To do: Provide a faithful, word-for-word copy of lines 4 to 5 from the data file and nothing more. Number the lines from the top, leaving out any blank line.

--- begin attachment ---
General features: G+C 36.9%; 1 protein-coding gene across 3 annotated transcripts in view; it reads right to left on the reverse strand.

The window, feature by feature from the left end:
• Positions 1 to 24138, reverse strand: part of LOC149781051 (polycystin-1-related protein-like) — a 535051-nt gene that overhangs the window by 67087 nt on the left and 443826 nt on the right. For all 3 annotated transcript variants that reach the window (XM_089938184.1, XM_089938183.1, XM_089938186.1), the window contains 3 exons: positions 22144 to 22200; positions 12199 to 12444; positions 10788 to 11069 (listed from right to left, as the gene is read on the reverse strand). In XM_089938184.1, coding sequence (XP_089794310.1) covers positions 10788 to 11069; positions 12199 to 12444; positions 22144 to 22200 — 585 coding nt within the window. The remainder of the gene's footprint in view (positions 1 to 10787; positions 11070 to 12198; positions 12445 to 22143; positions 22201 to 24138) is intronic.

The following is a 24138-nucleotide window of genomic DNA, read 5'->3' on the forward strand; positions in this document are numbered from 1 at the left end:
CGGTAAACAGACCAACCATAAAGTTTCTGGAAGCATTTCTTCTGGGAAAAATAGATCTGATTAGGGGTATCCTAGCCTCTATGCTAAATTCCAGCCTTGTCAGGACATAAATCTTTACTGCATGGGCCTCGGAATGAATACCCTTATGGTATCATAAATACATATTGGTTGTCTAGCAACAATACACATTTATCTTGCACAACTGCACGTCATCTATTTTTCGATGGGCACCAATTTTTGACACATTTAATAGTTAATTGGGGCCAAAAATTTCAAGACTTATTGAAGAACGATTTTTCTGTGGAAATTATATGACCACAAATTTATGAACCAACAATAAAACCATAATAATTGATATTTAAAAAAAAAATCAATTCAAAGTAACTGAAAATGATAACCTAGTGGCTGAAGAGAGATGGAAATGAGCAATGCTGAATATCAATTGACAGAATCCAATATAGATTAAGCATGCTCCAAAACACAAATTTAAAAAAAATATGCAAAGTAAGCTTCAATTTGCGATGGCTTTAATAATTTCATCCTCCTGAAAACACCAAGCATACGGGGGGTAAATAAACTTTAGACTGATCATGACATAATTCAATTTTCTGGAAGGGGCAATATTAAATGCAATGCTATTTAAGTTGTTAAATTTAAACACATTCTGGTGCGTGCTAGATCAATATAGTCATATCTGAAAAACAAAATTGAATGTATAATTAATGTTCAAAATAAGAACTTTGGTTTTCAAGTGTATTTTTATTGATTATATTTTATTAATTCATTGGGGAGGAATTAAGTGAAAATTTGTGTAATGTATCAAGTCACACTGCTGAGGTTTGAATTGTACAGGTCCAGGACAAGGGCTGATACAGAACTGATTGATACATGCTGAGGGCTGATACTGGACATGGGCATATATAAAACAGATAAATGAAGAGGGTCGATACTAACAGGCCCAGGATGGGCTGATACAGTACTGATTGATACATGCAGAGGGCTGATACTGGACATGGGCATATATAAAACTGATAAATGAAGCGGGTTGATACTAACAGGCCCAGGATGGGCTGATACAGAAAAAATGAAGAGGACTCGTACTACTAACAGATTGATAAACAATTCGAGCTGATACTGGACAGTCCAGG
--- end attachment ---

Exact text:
The following is a 24138-nucleotide window of genomic DNA, read 5'->3' on the forward strand; positions in this document are numbered from 1 at the left end:
CGGTAAACAGACCAACCATAAAGTTTCTGGAAGCATTTCTTCTGGGAAAAATAGATCTGATTAGGGGTATCCTAGCCTCTATGCTAAATTCCAGCCTTGTCAGGACATAAATCTTTACTGCATGGGCCTCGGAATGAATACCCTTATGGTATCATAAATACATATTGGTTGTCTAGCAACAATACACATTTATCTTGCACAACTGCACGTCATCTATTTTTCGATGGGCACCAATTTTTGACACATTTAATAGTTAATTGGGGCCAAAAATTTCAAGACTTATTGAAGAACGATTTTTCTGTGGAAATTATATGACCACAAATTTATGAACCAACAATAAAACCATAATAATTGATATTTAAAAAAAAAATCAATTCAAAGTAACTGAAAATGATAACCTAGTGGCTGAAGAGAGATGGAAATGAGCAATGCTGAATATCAATTGACAGAATCCAATATAGATTAAGCATGCTCCAAAACACAAATTTAAAAAAAATATGCAAAGTAAGCTTCAATTTGCGATGGCTTTAATAATTTCATCCTCCTGAAAACACCAAGCATACGGGGGGTAAATAAACTTTAGACTGATCATGACATAATTCAATTTTCTGGAAGGGGCAATATTAAATGCAATGCTATTTAAGTTGTTAAATTTAAACACATTCTGGTGCGTGCTAGATCAATATAGTCATATCTGAAAAACAAAATTGAATGTATAATTAATGTTCAAAATAAGAACTTTGGTTTTCAAGTGTATTTTTATTGATTATATTTTATTAATTCATTGGGGAGGAATTAAGTGAAAATTTGTGTAATGTATCAAGTCACACTGCTGAGGTTTGAATTGTACAGGTCCAGGACAAGGGCTGATACAGAACTGATTGATACATGCTGAGGGCTGATACTGGACATGGGCATATATAAAACAGATAAATGAAGAGGGTCGATACTAACAGGCCCAGGATGGGCTGATACAGTACTGATTGATACATGCAGAGGGCTGATACTGGACATGGGCATATATAAAACTGATAAATGAAGCGGGTTGATACTAACAGGCCCAGGATGGGCTGATACAGAAAAAATGAAGAGGACTCGTACTACTAACAGATTGATAAACAATTCGAGCTGATACTGGACAGTCCAGG